Wednesday, August 06, 2008

Fables from facts

The first book we read for the Nonbelieving Literati was Julian, by Gore Vidal. In my essay I proposed that humanity needs a new mythology. Here’s some of what I said:

What will be the mythology that will replace Christianity, Islam and Judaism?

When the explanation isn’t working, we re-write (or re-tell), the mythological premise. This has happened time and again, since long before we had a written history.

Science is our story – our mythology. It seems that one of the greatest callings of religion has been as an explanation for everything, including what happens to us after death. While science does not explain everything, everything it does explain is elucidated more clearly and accurately than the teaching of any religion that ever existed.

I didn’t have Cosmicomics by Italo Calvino in mind. But it’s a start. It’s certainly great writing – much better than the trash they call The Holy Comics Bible. When it comes to pure prose, I want someone to show me a book of that bible that is better written.

But more importantly, he makes fables out of scientific facts. Bear with me!

Calvino takes facts about the universe – the Big Bang, formulation of the elements, evolution, dinosaurs, etc. and wraps them in various “fables”. The character who just happens to exist prior to and during all of these things is there to reveal universal truths, without claiming to have actually “caused” any of it. You get the science and you get a myth. Again, it’s not exactly what I was talking about in my other essay, but it’s one way of doing it – and a very fun and insightful way to boot!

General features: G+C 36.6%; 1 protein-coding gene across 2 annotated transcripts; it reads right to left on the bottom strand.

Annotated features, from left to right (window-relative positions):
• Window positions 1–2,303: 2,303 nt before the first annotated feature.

The Exterminator said...

Yeah, I agree with what you said here. As I wrote in my essay, one of the things I love about Calvino's little folktales is that "no supernatural beings cause things to happen; they just do."

So in a way, jumping off from your point, these stories are both (1) examples of how one could create a mythology based on science and (2) heathen parodies of the world's existing mythologies.

Thanks for the insight. I think you're right.

John Evo said...

Is this a way to get people interested in the beauty of science? I suspect that had a lot to do with Calvino's work here. This just seems like the work of a guy who loves the science and wants to share it in a funny way. Kind of like this guy I know who writes a blog... eh. Never mind.

John Evo said...

By the way (this comment should have been worked into my post),Calvino died back in '85, but someone should do an updated version - staying true to the story but simply updating the science where our knowledge has been expanded over where it was 40 years ago. I was actually shocked (on the science I was familiar with) how much of it would stand up to scrutiny in '08. That said, there are things that we know more about now. That's part of the beauty of science, and I'd bet Calvino would agree.

Anonymous said...

I don't know....